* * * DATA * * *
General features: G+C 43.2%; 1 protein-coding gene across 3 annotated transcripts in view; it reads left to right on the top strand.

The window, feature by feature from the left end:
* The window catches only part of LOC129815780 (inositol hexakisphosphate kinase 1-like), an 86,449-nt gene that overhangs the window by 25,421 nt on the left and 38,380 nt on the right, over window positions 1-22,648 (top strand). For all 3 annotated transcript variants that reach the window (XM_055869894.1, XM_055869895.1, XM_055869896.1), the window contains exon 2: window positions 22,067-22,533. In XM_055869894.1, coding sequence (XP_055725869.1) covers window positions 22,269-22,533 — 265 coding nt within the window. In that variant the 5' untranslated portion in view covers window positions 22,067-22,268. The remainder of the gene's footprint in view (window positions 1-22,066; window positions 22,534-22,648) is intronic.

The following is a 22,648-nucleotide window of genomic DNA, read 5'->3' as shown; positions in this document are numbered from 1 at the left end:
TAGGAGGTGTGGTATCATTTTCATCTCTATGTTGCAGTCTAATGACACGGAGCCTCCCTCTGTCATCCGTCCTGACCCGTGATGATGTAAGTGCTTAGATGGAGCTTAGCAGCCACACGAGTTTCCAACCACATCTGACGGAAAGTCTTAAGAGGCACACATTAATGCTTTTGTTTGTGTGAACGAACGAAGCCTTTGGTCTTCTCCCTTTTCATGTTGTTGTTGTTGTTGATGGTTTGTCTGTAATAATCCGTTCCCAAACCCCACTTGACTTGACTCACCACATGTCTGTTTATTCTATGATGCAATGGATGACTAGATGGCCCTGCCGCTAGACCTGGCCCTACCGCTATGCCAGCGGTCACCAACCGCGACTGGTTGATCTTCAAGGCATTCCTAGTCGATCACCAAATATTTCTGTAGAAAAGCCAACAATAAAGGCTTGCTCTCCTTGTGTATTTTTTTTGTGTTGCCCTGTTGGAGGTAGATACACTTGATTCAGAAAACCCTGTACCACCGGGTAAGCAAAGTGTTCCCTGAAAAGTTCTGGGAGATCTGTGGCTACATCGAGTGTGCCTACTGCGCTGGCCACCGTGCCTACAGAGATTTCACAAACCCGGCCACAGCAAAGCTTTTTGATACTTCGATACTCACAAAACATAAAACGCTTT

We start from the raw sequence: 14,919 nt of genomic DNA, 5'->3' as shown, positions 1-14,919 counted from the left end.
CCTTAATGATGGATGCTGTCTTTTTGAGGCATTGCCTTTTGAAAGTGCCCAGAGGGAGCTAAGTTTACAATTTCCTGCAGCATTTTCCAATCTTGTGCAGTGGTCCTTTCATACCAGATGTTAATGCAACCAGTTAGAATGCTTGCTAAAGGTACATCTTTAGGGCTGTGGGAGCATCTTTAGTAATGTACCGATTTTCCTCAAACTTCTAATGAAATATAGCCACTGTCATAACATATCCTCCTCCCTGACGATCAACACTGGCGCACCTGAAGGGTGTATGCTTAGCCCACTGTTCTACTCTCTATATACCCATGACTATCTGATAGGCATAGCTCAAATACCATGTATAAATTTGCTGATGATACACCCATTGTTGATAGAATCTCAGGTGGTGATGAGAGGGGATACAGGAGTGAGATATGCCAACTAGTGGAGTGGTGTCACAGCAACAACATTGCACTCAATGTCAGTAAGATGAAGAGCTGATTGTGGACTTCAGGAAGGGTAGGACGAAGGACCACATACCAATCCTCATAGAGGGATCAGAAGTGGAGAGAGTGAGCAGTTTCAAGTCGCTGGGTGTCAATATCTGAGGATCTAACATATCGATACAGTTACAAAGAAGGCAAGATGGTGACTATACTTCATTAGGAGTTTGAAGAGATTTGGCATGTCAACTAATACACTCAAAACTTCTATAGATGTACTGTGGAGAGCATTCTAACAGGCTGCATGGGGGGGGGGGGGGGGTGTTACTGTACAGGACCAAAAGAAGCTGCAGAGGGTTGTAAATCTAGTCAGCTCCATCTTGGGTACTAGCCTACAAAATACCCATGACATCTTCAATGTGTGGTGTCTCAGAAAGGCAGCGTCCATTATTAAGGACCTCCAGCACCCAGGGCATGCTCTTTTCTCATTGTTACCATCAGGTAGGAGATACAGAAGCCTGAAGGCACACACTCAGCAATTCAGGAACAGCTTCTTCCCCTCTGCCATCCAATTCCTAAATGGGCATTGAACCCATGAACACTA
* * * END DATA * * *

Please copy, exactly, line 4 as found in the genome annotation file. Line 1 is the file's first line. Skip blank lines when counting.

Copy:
The following is a 22,648-nucleotide window of genomic DNA, read 5'->3' as shown; positions in this document are numbered from 1 at the left end: